Sign of Jonah: Aide Memoire of Cambridge Society for Biblical Reasoning (CSBR)
from a meeting held on 11 th February 2002.
Present were Jon Cooley, David Ford, Dan Hardy, Jason Lam, Rachel Muers, Chad Pecknold.
At this first meeting of the CSBR, it was suggested and agreed that one participant should prepare an “aide memoire” summarising the discussion. The “aide memoire” is then circulated for comment and for participants’ records. The two articles that follow it are, respectively, a further commentary on one issue raised in the aide memoire; and a response to the discussion, the aide memoire and the further commentary.
Since this was the first meeting of the CSBR focused on a particular text, we began by spending some time recalling the wider context of scriptural reasoning (SR) within which we work, and some of the reflections on SR processes that have already been put forward (in the Rules of Scriptural Reasoning and commentaries on them ).
Our consideration of Jonah started from the enquiry that first suggested the choice of this text – what is the “sign of Jonah”? [i] Considering the context of the reference to the “sign of Jonah,” we are confronted with the further question: what is the relationship between wisdom and the sign of Jonah? [ii]
Further reading of this context [iii] produces an initial suggestion about Jonah’s sign. Jonah’s sign is an eschatological sign of judgement – but a judgement that is not simply deferred to an unspecified future. The people of Nineveh “rise up” in judgement on a present generation, in the present, when the story of their repentance is recounted.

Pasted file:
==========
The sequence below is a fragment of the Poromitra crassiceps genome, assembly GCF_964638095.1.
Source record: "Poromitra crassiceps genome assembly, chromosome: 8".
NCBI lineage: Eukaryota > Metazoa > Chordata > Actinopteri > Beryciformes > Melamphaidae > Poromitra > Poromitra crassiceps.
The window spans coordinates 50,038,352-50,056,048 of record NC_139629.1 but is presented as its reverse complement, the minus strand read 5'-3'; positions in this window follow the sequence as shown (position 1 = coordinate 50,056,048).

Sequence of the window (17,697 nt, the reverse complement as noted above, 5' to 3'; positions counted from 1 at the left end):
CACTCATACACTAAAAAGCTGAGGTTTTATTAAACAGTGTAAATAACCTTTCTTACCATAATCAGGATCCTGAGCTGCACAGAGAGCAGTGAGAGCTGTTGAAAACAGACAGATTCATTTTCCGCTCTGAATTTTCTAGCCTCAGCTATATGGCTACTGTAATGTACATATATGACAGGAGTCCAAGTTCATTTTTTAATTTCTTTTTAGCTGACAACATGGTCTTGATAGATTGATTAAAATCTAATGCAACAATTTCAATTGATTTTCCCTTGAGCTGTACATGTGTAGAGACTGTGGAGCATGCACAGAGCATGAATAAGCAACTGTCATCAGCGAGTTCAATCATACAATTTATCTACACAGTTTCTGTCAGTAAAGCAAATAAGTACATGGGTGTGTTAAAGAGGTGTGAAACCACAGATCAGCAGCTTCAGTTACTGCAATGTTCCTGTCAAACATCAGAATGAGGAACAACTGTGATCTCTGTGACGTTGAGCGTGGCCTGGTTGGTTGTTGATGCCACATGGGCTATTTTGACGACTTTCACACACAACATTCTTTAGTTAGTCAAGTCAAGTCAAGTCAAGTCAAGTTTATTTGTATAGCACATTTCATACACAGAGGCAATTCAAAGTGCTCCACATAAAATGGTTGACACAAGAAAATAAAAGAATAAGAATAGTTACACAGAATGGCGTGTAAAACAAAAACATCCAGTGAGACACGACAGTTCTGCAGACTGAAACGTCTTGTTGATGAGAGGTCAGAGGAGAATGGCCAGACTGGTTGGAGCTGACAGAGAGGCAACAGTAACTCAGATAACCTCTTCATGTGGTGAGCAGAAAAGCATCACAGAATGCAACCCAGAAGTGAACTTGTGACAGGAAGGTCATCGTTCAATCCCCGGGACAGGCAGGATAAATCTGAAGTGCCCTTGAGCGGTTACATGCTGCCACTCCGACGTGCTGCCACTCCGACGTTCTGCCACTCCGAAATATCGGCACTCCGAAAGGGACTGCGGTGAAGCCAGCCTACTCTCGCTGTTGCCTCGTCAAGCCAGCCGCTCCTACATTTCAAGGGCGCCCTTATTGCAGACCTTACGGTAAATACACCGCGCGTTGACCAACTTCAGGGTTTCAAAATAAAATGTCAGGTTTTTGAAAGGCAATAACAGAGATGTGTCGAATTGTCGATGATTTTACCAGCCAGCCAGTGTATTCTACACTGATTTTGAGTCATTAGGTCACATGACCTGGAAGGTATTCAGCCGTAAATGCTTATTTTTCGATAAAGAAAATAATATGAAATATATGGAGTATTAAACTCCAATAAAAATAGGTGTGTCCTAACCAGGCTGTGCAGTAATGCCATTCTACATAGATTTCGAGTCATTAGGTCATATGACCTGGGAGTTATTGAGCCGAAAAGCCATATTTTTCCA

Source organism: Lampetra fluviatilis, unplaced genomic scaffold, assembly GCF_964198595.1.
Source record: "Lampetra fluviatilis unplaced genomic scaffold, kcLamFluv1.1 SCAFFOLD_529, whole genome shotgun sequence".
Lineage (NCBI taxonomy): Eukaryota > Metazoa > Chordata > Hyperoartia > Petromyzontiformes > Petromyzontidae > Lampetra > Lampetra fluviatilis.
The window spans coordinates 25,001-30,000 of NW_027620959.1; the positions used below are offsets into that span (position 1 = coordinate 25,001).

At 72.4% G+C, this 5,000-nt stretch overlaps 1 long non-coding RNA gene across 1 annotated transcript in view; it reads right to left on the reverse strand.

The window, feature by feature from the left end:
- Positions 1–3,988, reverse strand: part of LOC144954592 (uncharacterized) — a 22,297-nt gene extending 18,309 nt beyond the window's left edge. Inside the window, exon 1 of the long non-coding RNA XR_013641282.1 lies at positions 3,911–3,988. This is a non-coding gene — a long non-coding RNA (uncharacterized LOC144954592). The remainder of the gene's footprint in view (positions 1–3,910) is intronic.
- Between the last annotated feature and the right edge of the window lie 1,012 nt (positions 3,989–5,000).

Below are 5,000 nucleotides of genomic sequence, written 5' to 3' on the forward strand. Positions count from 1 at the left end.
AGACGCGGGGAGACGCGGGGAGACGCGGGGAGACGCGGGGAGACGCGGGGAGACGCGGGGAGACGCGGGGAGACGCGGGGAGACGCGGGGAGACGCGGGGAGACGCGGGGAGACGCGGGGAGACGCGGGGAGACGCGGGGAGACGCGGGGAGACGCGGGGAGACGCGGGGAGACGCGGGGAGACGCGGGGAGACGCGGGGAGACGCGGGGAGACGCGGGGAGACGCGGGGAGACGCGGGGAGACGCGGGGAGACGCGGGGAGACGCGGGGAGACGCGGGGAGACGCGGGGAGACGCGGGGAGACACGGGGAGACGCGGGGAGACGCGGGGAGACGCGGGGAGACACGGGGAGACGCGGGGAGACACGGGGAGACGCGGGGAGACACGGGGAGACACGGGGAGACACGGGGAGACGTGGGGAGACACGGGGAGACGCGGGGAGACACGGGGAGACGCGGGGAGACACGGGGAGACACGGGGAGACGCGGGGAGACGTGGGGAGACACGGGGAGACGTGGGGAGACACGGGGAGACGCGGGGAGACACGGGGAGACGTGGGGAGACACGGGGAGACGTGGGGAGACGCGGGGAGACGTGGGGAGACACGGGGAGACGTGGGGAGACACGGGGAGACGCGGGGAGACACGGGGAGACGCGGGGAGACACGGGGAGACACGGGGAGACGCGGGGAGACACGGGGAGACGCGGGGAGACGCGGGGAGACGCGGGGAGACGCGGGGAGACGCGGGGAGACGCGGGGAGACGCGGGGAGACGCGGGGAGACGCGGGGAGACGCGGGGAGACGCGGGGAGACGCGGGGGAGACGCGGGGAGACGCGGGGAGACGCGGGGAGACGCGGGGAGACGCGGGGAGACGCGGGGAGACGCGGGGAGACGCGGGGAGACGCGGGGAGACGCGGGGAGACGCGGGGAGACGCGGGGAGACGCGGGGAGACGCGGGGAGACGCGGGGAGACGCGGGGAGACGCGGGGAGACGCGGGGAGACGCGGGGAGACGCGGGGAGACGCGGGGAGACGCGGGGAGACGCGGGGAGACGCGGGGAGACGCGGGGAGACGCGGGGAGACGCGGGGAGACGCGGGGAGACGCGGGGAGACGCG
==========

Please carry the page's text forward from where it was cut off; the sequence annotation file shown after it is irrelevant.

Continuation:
We turn to the text of Jonah asking, in the first instance, about the nature of the judgement that the text contains. Jonah himself is judged in puzzling ways. He does not fulfil what the LORD requires of him – looking ahead in the scriptural canon to Micah, he does not “do justly”, “love mercy” or “walk humbly with [his] God” (Micah 6:8). He begins by fleeing from the presence of the LORD, and continues by attempting at every point to establish his own agency over against that of the LORD.
At the same time, it seems on one level that Jonah’s theology is accurate, and that he acts logically in accordance with it, in refusing to prophesy Nineveh’s destruction. The sailors, in throwing him overboard, and the Ninevites, in repenting to avoid destruction, also act logically. It is, it would appear, only the LORD who is not logical.
We see, however, that the logics employed by all the human protagonists keep failing, or in some way reach the limits of their usefulness, in the particular situations confronting those who employ them. In each case, “it all made sense at the time”. If the LORD is only a local or tribal god, it makes sense to flee from the LORD’s presence; if the storm is the meaningless act of some capricious deity, it makes sense to throw the goods overboard; if deities do not exceed the parameters of human conflicts, it makes sense to expect that either the Ninevites or Jonah, but not both, can enjoy the LORD’s favour and mercy.
It is only the LORD who is not logical. Another way of saying this is that the LORD consistently and faithfully acts to transform ways of understanding when the previous modes of logic have proved inadequate, and this transformation occurs through contingent historical circumstances. We suggest, or hypothesise, that this points towards a transcending or universal divine “logic”; or, to put it another way, to a living logos of God. To speak of a “living logos” leads us further to hypothesise that the “sign of Jonah” (pertaining to “one greater than Jonah”) given to “this generation” is the resurrection.
It seems, having proceeded thus far with the reading, that the logic of the text is the steadfast love of the LORD – who intervenes whenever anyone is about to suffer. But this is not quite true; consider chapter 4 and the sultry wind [iv] that blows upon Jonah and the bush. The immediate reason for Jonah’s suffering here seems to be his misreading of God’s desire – in adhering to his single prophecy, as if it were still what God demanded, even when its failure has become clear.